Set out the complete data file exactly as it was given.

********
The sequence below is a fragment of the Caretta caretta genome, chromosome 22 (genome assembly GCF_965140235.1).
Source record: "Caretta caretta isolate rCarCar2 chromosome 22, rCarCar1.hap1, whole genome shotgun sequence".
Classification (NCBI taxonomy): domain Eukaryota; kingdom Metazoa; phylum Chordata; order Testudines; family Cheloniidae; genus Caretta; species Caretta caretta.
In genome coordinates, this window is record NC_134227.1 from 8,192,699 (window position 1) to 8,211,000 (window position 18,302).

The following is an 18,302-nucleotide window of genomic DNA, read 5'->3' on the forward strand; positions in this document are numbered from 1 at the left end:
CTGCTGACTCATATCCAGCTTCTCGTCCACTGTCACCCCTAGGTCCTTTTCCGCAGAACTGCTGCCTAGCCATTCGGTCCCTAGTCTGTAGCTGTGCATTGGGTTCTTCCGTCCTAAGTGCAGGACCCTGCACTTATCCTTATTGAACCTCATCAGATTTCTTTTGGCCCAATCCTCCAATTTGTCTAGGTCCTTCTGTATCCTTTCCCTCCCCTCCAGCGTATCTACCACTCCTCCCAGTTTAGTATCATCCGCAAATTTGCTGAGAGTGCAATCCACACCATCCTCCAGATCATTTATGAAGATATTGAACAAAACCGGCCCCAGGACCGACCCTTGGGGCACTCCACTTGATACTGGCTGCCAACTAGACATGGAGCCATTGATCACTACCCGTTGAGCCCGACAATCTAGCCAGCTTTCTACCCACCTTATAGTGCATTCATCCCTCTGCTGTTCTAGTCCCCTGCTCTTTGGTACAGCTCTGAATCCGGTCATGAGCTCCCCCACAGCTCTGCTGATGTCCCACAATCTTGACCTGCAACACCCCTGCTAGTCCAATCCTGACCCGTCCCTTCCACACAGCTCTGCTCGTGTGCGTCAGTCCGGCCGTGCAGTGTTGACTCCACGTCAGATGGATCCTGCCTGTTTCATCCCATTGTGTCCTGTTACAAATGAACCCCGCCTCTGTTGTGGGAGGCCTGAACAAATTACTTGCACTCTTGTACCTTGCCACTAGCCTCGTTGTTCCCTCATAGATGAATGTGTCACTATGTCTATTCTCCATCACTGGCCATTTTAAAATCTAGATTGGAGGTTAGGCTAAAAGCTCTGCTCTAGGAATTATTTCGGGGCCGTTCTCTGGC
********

The sequence below is a fragment of the Caretta caretta genome, chromosome 22 (genome assembly GCF_965140235.1).
Source record: "Caretta caretta isolate rCarCar2 chromosome 22, rCarCar1.hap1, whole genome shotgun sequence".
Classification (NCBI taxonomy): domain Eukaryota; kingdom Metazoa; phylum Chordata; order Testudines; family Cheloniidae; genus Caretta; species Caretta caretta.
In genome coordinates, this window is record NC_134227.1 from 8,192,699 (window position 1) to 8,211,000 (window position 18,302).

The following is an 18,302-nucleotide window of genomic DNA, read 5'->3' on the forward strand; positions in this document are numbered from 1 at the left end:
CTGCTGACTCATATCCAGCTTCTCGTCCACTGTCACCCCTAGGTCCTTTTCCGCAGAACTGCTGCCTAGCCATTCGGTCCCTAGTCTGTAGCTGTGCATTGGGTTCTTCCGTCCTAAGTGCAGGACCCTGCACTTATCCTTATTGAACCTCATCAGATTTCTTTTGGCCCAATCCTCCAATTTGTCTAGGTCCTTCTGTATCCTTTCCCTCCCCTCCAGCGTATCTACCACTCCTCCCAGTTTAGTATCATCCGCAAATTTGCTGAGAGTGCAATCCACACCATCCTCCAGATCATTTATGAAGATATTGAACAAAACCGGCCCCAGGACCGACCCTTGGGGCACTCCACTTGATACTGGCTGCCAACTAGACATGGAGCCATTGATCACTACCCGTTGAGCCCGACAATCTAGCCAGCTTTCTACCCACCTTATAGTGCATTCATCCCTCTGCTGTTCTAGTCCCCTGCTCTTTGGTACAGCTCTGAATCCGGTCATGAGCTCCCCCACAGCTCTGCTGATGTCCCACAATCTTGACCTGCAACACCCCTGCTAGTCCAATCCTGACCCGTCCCTTCCACACAGCTCTGCTCGTGTGCGTCAGTCCGGCCGTGCAGTGTTGACTCCACGTCAGATGGATCCTGCCTGTTTCATCCCATTGTGTCCTGTTACAAATGAACCCCGCCTCTGTTGTGGGAGGCCTGAACAAATTACTTGCACTCTTGTACCTTGCCACTAGCCTCGTTGTTCCCTCATAGATGAATGTGTCACTATGTCTATTCTCCATCACTGGCCATTTTAAAATCTAGATTGGAGGTTAGGCTAAAAGCTCTGCTCTAGGAATTATTTCGGGGCCGTTCTCTGGC